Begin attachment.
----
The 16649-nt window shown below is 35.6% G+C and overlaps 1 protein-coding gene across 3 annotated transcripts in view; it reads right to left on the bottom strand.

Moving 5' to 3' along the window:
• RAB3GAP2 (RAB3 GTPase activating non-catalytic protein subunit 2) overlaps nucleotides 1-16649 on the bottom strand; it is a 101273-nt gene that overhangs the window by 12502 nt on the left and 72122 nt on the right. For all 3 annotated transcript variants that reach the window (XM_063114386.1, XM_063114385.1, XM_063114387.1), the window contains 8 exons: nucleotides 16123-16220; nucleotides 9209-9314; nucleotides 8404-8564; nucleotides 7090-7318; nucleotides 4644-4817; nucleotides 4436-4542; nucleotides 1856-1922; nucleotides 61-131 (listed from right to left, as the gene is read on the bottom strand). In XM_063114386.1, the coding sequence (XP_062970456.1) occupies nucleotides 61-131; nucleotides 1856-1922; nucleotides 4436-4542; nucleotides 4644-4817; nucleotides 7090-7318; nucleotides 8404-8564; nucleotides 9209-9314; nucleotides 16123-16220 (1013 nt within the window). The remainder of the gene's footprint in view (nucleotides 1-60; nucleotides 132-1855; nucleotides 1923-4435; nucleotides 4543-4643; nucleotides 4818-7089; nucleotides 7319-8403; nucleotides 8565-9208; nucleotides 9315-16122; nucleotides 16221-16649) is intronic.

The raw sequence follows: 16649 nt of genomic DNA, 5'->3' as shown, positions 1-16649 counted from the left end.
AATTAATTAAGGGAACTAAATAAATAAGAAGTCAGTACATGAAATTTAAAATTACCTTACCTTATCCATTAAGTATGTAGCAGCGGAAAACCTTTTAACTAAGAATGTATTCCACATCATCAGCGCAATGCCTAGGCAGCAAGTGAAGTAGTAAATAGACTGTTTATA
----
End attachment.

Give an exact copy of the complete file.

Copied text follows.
The 16649-nt window shown below is 35.6% G+C and overlaps 1 protein-coding gene across 3 annotated transcripts in view; it reads right to left on the bottom strand.

Moving 5' to 3' along the window:
• RAB3GAP2 (RAB3 GTPase activating non-catalytic protein subunit 2) overlaps nucleotides 1-16649 on the bottom strand; it is a 101273-nt gene that overhangs the window by 12502 nt on the left and 72122 nt on the right. For all 3 annotated transcript variants that reach the window (XM_063114386.1, XM_063114385.1, XM_063114387.1), the window contains 8 exons: nucleotides 16123-16220; nucleotides 9209-9314; nucleotides 8404-8564; nucleotides 7090-7318; nucleotides 4644-4817; nucleotides 4436-4542; nucleotides 1856-1922; nucleotides 61-131 (listed from right to left, as the gene is read on the bottom strand). In XM_063114386.1, the coding sequence (XP_062970456.1) occupies nucleotides 61-131; nucleotides 1856-1922; nucleotides 4436-4542; nucleotides 4644-4817; nucleotides 7090-7318; nucleotides 8404-8564; nucleotides 9209-9314; nucleotides 16123-16220 (1013 nt within the window). The remainder of the gene's footprint in view (nucleotides 1-60; nucleotides 132-1855; nucleotides 1923-4435; nucleotides 4543-4643; nucleotides 4818-7089; nucleotides 7319-8403; nucleotides 8565-9208; nucleotides 9315-16122; nucleotides 16221-16649) is intronic.

The raw sequence follows: 16649 nt of genomic DNA, 5'->3' as shown, positions 1-16649 counted from the left end.
AATTAATTAAGGGAACTAAATAAATAAGAAGTCAGTACATGAAATTTAAAATTACCTTACCTTATCCATTAAGTATGTAGCAGCGGAAAACCTTTTAACTAAGAATGTATTCCACATCATCAGCGCAATGCCTAGGCAGCAAGTGAAGTAGTAAATAGACTGTTTATA